One part of that process is identifying plants. I love to consult books (I have many) which are illustrated with pictures of native plants, trees and flowers. They have to be illustrations, not photographs. And I learn names and habitats and all kinds of interesting facts.


I suppose that it's all about noticing what's around you. Walking past that hedgerow in the mornings is now part of our routine, but if you manage to slow down for ten minutes and look closely, you discover much about the seasons and what grows where.

And for the frazzled mind, a bit of green therapy.






30 comments:

  1. Oh it's wonderful out there at the moment isn't. A veritable green explosion. I walk past a lovely hedge on the school run in the morning which has a pretty sprinkling of hawthorn blossom in it, one of my favourites. This morning we walked on the other side of the hedge, and lo and behold there was masses of it. I was just thinking when I read your post, if I'd met you on your wander with your camera I would have come and joined in to see what there was to be seen. You've captured it all beautifully. CJ xx

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  2. I loved this. Could look at it all day.
    Cheers,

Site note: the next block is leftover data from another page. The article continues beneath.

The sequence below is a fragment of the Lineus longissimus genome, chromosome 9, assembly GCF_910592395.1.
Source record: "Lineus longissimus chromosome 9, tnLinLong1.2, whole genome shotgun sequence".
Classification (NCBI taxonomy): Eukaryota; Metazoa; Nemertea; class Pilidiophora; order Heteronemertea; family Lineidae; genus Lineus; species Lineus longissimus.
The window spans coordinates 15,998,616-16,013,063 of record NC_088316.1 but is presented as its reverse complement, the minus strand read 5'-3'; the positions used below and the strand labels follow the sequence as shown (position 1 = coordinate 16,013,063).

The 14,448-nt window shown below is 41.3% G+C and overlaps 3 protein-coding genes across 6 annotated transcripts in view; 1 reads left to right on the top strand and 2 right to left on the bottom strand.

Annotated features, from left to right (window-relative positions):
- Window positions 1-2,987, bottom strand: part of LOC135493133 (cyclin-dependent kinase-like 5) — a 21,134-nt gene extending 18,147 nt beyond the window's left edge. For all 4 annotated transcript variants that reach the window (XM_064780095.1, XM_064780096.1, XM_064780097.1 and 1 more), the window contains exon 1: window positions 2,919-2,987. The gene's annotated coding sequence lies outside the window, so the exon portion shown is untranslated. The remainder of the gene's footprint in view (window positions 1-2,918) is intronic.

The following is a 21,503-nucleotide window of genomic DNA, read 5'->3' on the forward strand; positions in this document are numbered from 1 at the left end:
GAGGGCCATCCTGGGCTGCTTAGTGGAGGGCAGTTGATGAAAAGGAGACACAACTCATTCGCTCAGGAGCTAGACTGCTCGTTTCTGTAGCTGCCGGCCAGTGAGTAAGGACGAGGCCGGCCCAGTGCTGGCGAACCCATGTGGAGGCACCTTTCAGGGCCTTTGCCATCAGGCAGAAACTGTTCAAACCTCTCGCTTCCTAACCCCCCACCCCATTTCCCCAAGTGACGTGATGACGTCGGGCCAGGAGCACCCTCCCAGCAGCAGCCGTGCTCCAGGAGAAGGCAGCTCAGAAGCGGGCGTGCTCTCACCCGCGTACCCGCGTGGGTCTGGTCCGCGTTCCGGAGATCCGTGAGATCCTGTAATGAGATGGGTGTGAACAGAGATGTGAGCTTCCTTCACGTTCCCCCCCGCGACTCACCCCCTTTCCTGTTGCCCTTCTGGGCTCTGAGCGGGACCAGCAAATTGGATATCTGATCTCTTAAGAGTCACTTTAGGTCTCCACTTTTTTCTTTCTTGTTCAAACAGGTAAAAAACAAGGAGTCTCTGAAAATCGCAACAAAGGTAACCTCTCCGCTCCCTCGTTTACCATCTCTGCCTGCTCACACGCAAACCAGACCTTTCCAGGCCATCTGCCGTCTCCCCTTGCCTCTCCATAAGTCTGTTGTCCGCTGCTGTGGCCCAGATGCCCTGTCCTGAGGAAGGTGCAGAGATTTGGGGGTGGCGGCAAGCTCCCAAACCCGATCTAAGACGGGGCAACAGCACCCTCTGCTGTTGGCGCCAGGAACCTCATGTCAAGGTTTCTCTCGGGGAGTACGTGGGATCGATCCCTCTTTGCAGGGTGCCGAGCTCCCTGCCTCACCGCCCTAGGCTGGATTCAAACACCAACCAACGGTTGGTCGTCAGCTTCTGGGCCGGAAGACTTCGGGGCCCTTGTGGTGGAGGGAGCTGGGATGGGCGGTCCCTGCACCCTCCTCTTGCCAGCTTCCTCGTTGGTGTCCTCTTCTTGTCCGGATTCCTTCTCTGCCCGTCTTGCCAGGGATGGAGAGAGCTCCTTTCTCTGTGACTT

Dana
    (@NieveandEstrellas)

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    1. Hi Dana, I was wondering if this was one of those slightly leftfield posts which wouldn't be of much interest to anyone else. So I'm glad you enjoyed it :)

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  3. I always think about the Brambley Hedge books, all those little mice (wearing clothes!!!) dashing about in the hedge. Ooh I might get the books out. . . . . . Sarah

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    1. I think I may have read one or two of them many years ago. I do have a few children's books about little creatures who reside in hedgerows and have homes inside trees - they always look so cosy. 'The Wind in the Willows' springs to mind...

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  4. 5 Ladybird Lane - Yes! Brambly Hedge is perfect reading for this sort of curiosity in old hedgerows. My two boys love the stories but as they are my old books I'm a bit precious with them.

    Sarah - I know exactly what you mean about preferring some dampness in the air when taking a walk. Not always agreeable, but at this time of year, down a quiet country lane, there is something irresistible about it - the quietness and vividness of the colours (a similar sort of intensity as the muted sounds you get after the first deep snowfall of the winter….). Love your blog, love your photos, I'm a bit of a lurker as I don't often comment but just had to do it for this post as its just my cup of tea. Talking of which, I feel need to put the kettle on….